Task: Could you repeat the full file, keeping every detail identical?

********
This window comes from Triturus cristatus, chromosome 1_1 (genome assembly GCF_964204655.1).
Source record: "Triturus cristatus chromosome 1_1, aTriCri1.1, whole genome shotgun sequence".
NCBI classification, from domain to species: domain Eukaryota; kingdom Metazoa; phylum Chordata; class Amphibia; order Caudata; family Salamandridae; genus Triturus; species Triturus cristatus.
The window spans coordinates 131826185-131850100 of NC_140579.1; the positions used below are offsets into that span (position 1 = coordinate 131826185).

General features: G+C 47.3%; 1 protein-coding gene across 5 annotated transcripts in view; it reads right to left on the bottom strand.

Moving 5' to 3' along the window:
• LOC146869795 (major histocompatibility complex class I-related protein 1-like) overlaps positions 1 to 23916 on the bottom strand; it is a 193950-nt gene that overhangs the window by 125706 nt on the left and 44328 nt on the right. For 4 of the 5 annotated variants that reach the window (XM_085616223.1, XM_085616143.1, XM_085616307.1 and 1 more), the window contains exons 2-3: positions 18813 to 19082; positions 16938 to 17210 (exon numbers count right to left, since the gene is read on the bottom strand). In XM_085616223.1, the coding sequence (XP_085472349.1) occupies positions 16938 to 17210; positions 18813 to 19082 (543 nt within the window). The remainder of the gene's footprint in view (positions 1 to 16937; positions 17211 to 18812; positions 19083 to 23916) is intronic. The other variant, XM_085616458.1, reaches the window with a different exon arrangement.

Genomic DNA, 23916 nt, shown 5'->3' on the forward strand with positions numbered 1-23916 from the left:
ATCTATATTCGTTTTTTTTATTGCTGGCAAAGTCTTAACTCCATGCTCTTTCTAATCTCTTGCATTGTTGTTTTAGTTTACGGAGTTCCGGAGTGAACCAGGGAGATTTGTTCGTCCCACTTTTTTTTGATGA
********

This window comes from Triturus cristatus, chromosome 1_1 (genome assembly GCF_964204655.1).
Source record: "Triturus cristatus chromosome 1_1, aTriCri1.1, whole genome shotgun sequence".
NCBI classification, from domain to species: domain Eukaryota; kingdom Metazoa; phylum Chordata; class Amphibia; order Caudata; family Salamandridae; genus Triturus; species Triturus cristatus.
The window spans coordinates 131826185-131850100 of NC_140579.1; the positions used below are offsets into that span (position 1 = coordinate 131826185).

General features: G+C 47.3%; 1 protein-coding gene across 5 annotated transcripts in view; it reads right to left on the bottom strand.

Moving 5' to 3' along the window:
• LOC146869795 (major histocompatibility complex class I-related protein 1-like) overlaps positions 1 to 23916 on the bottom strand; it is a 193950-nt gene that overhangs the window by 125706 nt on the left and 44328 nt on the right. For 4 of the 5 annotated variants that reach the window (XM_085616223.1, XM_085616143.1, XM_085616307.1 and 1 more), the window contains exons 2-3: positions 18813 to 19082; positions 16938 to 17210 (exon numbers count right to left, since the gene is read on the bottom strand). In XM_085616223.1, the coding sequence (XP_085472349.1) occupies positions 16938 to 17210; positions 18813 to 19082 (543 nt within the window). The remainder of the gene's footprint in view (positions 1 to 16937; positions 17211 to 18812; positions 19083 to 23916) is intronic. The other variant, XM_085616458.1, reaches the window with a different exon arrangement.

Genomic DNA, 23916 nt, shown 5'->3' on the forward strand with positions numbered 1-23916 from the left:
ATCTATATTCGTTTTTTTTATTGCTGGCAAAGTCTTAACTCCATGCTCTTTCTAATCTCTTGCATTGTTGTTTTAGTTTACGGAGTTCCGGAGTGAACCAGGGAGATTTGTTCGTCCCACTTTTTTTTGATGA